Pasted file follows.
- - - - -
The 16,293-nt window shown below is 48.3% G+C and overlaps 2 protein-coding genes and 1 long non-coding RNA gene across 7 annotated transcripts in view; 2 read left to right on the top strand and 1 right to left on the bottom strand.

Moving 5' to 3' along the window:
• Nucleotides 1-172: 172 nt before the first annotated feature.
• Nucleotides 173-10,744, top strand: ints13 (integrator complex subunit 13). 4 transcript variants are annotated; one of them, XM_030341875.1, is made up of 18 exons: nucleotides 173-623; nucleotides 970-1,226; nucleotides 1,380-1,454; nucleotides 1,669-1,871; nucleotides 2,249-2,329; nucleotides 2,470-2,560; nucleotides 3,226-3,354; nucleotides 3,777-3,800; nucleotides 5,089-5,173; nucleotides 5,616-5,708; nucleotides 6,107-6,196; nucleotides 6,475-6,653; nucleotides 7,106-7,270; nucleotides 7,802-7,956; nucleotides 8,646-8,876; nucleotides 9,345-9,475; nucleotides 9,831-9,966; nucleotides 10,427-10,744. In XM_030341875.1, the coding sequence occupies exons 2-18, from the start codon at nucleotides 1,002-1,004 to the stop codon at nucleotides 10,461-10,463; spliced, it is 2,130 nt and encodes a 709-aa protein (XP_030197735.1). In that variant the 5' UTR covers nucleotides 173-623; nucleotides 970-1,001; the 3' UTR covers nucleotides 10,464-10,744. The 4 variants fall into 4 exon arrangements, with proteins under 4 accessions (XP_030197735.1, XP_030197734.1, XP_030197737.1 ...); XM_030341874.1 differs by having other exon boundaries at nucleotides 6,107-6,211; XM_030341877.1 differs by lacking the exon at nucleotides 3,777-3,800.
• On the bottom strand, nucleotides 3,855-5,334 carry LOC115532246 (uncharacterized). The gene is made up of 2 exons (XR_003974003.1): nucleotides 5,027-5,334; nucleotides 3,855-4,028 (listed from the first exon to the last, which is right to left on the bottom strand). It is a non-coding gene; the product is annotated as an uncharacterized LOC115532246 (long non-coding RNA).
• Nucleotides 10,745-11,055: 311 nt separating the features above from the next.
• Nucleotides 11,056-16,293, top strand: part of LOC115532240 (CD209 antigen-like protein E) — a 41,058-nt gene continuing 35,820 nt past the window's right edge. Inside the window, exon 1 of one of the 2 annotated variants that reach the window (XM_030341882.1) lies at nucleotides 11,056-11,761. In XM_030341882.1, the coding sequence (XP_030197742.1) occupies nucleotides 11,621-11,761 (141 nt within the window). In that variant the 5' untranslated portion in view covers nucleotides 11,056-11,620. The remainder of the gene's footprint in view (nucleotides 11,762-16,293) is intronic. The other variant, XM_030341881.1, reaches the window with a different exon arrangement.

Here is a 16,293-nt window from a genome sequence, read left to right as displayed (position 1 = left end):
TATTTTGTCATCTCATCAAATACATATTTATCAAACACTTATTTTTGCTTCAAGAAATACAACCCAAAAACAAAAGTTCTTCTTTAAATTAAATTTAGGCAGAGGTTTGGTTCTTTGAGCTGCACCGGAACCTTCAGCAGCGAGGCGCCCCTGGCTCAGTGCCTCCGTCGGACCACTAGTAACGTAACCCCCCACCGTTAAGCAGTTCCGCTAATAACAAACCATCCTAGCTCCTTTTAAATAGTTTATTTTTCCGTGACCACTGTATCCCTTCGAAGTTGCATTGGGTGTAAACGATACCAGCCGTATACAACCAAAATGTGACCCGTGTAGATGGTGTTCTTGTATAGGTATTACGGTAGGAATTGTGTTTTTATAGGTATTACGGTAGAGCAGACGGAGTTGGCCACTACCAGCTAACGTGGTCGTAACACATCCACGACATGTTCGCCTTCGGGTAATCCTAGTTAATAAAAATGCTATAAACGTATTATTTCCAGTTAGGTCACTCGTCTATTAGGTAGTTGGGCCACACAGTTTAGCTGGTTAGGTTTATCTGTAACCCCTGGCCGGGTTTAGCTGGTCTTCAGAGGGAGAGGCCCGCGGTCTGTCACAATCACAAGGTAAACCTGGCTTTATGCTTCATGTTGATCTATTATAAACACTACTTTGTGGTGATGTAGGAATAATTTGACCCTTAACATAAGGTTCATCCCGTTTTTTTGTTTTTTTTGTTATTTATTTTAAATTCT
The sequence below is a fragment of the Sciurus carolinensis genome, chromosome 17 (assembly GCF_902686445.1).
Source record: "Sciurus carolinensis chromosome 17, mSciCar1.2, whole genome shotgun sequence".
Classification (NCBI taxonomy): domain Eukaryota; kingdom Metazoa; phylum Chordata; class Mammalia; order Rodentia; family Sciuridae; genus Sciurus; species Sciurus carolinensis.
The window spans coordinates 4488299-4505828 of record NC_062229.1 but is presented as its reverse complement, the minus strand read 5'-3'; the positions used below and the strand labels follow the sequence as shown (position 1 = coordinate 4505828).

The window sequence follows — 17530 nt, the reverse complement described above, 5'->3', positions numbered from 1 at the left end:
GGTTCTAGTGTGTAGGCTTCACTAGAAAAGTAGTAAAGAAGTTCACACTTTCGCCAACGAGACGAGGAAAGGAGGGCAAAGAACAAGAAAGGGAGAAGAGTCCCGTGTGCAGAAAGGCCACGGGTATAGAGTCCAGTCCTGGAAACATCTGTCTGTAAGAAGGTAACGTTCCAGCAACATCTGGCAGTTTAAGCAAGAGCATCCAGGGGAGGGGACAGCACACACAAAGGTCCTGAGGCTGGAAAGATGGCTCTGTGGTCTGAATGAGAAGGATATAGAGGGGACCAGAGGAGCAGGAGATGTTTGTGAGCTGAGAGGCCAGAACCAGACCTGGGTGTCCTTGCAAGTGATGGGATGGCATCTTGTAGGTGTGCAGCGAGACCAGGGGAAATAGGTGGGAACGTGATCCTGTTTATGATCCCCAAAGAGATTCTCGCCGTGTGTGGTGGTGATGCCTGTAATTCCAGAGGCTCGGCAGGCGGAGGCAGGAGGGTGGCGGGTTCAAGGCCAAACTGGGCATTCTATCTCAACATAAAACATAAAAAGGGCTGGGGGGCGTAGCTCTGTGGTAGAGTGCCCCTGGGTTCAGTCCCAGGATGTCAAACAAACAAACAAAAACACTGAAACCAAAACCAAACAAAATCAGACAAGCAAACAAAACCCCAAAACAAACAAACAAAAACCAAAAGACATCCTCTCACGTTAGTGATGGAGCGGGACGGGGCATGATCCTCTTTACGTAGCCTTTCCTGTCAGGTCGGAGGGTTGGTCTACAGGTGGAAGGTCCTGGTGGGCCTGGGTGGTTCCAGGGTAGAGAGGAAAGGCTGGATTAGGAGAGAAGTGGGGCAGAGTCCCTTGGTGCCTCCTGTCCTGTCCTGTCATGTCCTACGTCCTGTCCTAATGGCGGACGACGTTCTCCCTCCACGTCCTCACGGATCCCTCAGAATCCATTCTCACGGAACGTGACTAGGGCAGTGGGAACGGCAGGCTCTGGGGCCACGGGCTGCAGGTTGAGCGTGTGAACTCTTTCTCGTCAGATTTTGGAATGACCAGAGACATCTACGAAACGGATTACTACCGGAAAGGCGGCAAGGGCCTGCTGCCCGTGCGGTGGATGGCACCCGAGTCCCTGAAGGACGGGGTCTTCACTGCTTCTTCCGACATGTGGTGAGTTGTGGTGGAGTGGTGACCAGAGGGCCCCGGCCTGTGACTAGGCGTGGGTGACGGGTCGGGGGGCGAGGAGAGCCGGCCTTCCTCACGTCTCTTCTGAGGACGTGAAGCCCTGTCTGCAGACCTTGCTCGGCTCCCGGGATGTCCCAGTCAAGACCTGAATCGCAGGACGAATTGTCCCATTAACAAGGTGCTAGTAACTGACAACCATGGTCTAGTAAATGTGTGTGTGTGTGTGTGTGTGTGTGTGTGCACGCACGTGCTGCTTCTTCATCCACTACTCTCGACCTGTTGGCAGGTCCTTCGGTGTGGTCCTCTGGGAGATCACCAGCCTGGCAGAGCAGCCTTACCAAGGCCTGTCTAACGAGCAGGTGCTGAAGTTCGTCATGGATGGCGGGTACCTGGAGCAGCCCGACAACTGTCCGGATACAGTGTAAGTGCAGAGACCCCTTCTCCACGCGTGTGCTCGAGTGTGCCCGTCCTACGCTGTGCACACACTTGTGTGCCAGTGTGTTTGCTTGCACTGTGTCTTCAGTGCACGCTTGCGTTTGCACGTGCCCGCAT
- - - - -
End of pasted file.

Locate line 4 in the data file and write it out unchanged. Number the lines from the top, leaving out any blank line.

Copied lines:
• Nucleotides 173-10,744, top strand: ints13 (integrator complex subunit 13). 4 transcript variants are annotated; one of them, XM_030341875.1, is made up of 18 exons: nucleotides 173-623; nucleotides 970-1,226; nucleotides 1,380-1,454; nucleotides 1,669-1,871; nucleotides 2,249-2,329; nucleotides 2,470-2,560; nucleotides 3,226-3,354; nucleotides 3,777-3,800; nucleotides 5,089-5,173; nucleotides 5,616-5,708; nucleotides 6,107-6,196; nucleotides 6,475-6,653; nucleotides 7,106-7,270; nucleotides 7,802-7,956; nucleotides 8,646-8,876; nucleotides 9,345-9,475; nucleotides 9,831-9,966; nucleotides 10,427-10,744. In XM_030341875.1, the coding sequence occupies exons 2-18, from the start codon at nucleotides 1,002-1,004 to the stop codon at nucleotides 10,461-10,463; spliced, it is 2,130 nt and encodes a 709-aa protein (XP_030197735.1). In that variant the 5' UTR covers nucleotides 173-623; nucleotides 970-1,001; the 3' UTR covers nucleotides 10,464-10,744. The 4 variants fall into 4 exon arrangements, with proteins under 4 accessions (XP_030197735.1, XP_030197734.1, XP_030197737.1 ...); XM_030341874.1 differs by having other exon boundaries at nucleotides 6,107-6,211; XM_030341877.1 differs by lacking the exon at nucleotides 3,777-3,800.